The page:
By Nathan Barton
PragerU, the growing internet university, contains a wealth of informative, short (5 minutes or so) lectures presented in a clear, concise, and entertaining manner I only wish that high school teachers of government, current affairs, civics, and history could learn and use.
But PragerU’s recent lecture by retired Sheriff David Clarke of Wisconsin doesn’t get it right. Instead he sets up a series of strawmen. He demolishes them, but lets the real heart of the matter get past. And in doing so, does a great disservice to his profession, the public, liberty, and PragerU.
He argues that “cops are the good guys,” and he presents his case well. But he does NOT prove his argument. Indeed, he overstates his argument, making matters worse.
Honestly, even if 99.9% of cops were “good guys,” the rottenness in the profession – especially when combined with the fact that the vast majority in the profession are constantly shielding the bad guys, means that Mr. Clarke’s argument is wrong. Cops are often NOT the good guys: they are all too often the bad guys.He is correct: cops are not perfect. But his claim that anyone who distrusts the police, who is critical of the police, or who claims that some cops are racist demands and expects that police be perfect is just plain wrong. Indeed, it is the advocates for the police, the police unions, and the police themselves who all too often seem to claim that cops are perfect. And are willing to hide the misdeeds of some cops, citing the brotherhood of arms and the need to defend one another. Again, not all cops are bad. But too many are.
An example of that is found at Freedom Outpost, reporting on a recent incident involving a police chief. The guy did not suddenly become a scumbag: he did not suddenly flip out. He has been an evil man for years, and for years, his colleagues hid the truth. They covered for him. This is not a one in a million situation. Nor even a one in a thousand. This is revealed daily, across the nation. From the smallest towns and counties to the very largest urban police forces, we daily hear of corrupt, brutal, callous, cowardly, and lazy cops. And as often as once or twice a day, a cop needlessly kills an innocent person who was not really a threat to cops, others, or even themselves.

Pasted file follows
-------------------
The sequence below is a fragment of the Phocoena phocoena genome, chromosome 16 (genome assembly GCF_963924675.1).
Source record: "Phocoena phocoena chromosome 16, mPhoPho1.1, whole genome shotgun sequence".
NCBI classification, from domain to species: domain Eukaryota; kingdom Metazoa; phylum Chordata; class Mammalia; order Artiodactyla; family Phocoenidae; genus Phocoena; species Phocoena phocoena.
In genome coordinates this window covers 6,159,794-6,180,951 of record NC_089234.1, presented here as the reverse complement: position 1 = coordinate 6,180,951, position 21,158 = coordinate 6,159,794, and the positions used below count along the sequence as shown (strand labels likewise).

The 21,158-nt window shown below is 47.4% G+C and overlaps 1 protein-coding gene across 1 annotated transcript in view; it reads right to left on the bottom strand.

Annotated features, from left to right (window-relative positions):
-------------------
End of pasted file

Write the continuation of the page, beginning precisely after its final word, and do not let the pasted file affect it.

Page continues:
It is definitely not all the cops’ fault, of course. And again, Mr. Clarke makes this point well. But he blames ONLY “the politicians and the activists.” In particular, he singles out Black Lives Matter. He is not only able to do this (being black himself), he is fully justified by the record of BLM in doing so. But just because BLM is way overboard in criticizing police does not mean that ALL criticism of police is unjustified.
Ditto for politicians. Political actions do indeed make life miserable for police, just as they do for all of us. A big part of the problem with the behavior of cops in this country does lie squarely at the feet of the politicians for which they work. But again, it is not the only factor. Trying to enforce bad laws, and not being allowed to enforce “good” (valid) laws, is tough, and the politicians (and their supporting bureaucrats) are to blame.
But again, the number of bad cops, and the actions of those bad cops, are NOT solely the fault of politicians.
Or even of the system. The system cops are supporting is more than flawed: it is broken and deadly. Police are, after all, the penultimate method of ensuring the survival and power of the State. (The ultimate is, of course, the military. If we are even proper in dividing the two branches in modern times, including the Fifty States.) The State is supposed to have a monopoly of force in its jurisdiction. And the police are the actual people and organization which apply that force. Every law, no matter whether it is civil or criminal in nature, ultimately depends on someone using a fist, a club, a gun or some other weapon to enforce it. And since the system that passes those laws is corrupt, it comes as no surprise that the police doing that enforcement are also largely corrupt.
Indeed, the root of the problem of bad cops is government itself. Politicians and their ilk (lobbyists, activists, campaign contributors, special interest groups, etc.) taint even the most ethical of police officers. The illegitimacy of government just ensures that the taint is deeper, darker, and more difficult to avoid. When the power of government rests upon an immoral foundation (as it does), those who enforce that power are unlikely to avoid or overcome that evil.
When combined with the culture of paranoia, tribalism, loyalty overriding every moral imperative, and poor leadership, management, and training, it is a receipt for disaster. And that is exactly what we have here in the Fifty States.
We could point out the poor quality of the hiring and training process, the corrosive effect of their normal duties (not even considering the paranoia engendered by their daily routines and contacts), and other factors that create bad cops. But that does not excuse Mr. Clarke’s efforts to whitewash the entire corps.